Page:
Five Nations Championship

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The Five Nations Championship is an annual international rugby union competition involving five European sides: England, France, Ireland, Scotland and Wales.

History[edit | edit source]

Home Nations[edit | edit source]

The competition began in 1883 with the home nations creating a competition that would be created between the four home nations of England, Ireland, Scotland and Wales. So in 1883 the first Home Nations Championship was born with England winning the first three tournaments. But after the IRB was created in 1887, the English Football Union wouldn't compete in the 1888 and 1889 editions of the tournament. When England returned in 1890, the title was shared between all four home nations for the next 13 years with at least one time or another each nation having the trophy. In 1903, Scotland won the first of three in a row with them going on an eight game winning streak until a lost in the first game of the 1906 season, stopped that run in its tracks. Ireland took the opportunity and went with it, taking the 1906 trophy. Scotland regained it, the next year before the Welsh took the victory before a change into a five team competition.

France joins the competition[edit | edit source]

Throughout 1906-1908, France played in a couple of matches between the British nation during the year. It wasn't until 1909 where France would finally join the competition. For France they struggled in the opening four years while Wales and England dominated the period until the first World War which would stop the competition for five years during that time. When the competition came back in 1920 the shift of momentum happened with France starting to be contention and winning some games while England and Wales struggled to gain hope with most of the top players of the time killed during the first World War. Ireland took the trophy for the first time since 1906 in 1922 when they defeated the two time defending champions, Scotland in the final match of the competition at Edinburgh.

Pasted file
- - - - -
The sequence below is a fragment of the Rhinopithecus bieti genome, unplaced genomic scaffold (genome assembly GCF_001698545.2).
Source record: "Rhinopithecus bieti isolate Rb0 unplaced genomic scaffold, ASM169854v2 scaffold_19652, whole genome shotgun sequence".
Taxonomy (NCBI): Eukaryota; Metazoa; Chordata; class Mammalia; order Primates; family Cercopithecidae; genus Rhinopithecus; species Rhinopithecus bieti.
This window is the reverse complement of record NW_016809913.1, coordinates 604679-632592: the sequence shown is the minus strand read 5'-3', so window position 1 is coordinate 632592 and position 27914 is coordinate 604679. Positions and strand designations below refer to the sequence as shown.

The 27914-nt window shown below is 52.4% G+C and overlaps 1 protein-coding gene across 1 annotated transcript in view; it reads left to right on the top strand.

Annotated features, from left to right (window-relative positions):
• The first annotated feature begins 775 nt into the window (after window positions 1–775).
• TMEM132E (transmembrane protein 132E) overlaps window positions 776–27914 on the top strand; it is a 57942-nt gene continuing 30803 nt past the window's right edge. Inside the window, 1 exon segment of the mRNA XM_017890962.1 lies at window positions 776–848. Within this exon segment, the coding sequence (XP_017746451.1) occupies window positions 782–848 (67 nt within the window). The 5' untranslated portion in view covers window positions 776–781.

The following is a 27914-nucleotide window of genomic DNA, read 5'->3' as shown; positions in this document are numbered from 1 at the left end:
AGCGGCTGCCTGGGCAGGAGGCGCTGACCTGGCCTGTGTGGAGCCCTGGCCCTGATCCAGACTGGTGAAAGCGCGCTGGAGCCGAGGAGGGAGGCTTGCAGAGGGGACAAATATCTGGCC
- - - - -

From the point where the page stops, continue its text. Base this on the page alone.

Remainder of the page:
Johnnie Wallace then created history in 1924 as he scored a try in each of the four games to not only lead Scotland to the trophy but creating a bit of history by being the first person to do that feat. The next year, France took home their first Five Nations title when they defeated England in the final game of the tournament to win take home the trophy as it also became the first time that the Grand Slam and Triple Crown wasn't won at the same time with Scotland winning the Triple Crown. Wales then won, for the first time since 1914, in 1928 when they defeated England in the final match of the tournament which was the first for 14 years. After Scotland regained it, the next year, Ireland retook the championship by a game to spare as they won three in a row. France though would be expelled from the competition as professionalism started to creep into the game over at France and wouldn't return until 1955.

Back to four nations[edit | edit source]

With it back to the home nations for the 1933 edition, the grand slam was now out of play. But during the seven years before the second world war, all four nations took at least one Home Nations championship with England winning in 1934 and 1935. Scotland though won the Triple Crown twice when they took the 1933 and 1938 before the war took hold of Europe for five years. After the war, the home nations competed in the 1947 edition with the Welsh taking out the trophy by point difference. Ireland would take out the next two editions with the triple crown being won over both occasions.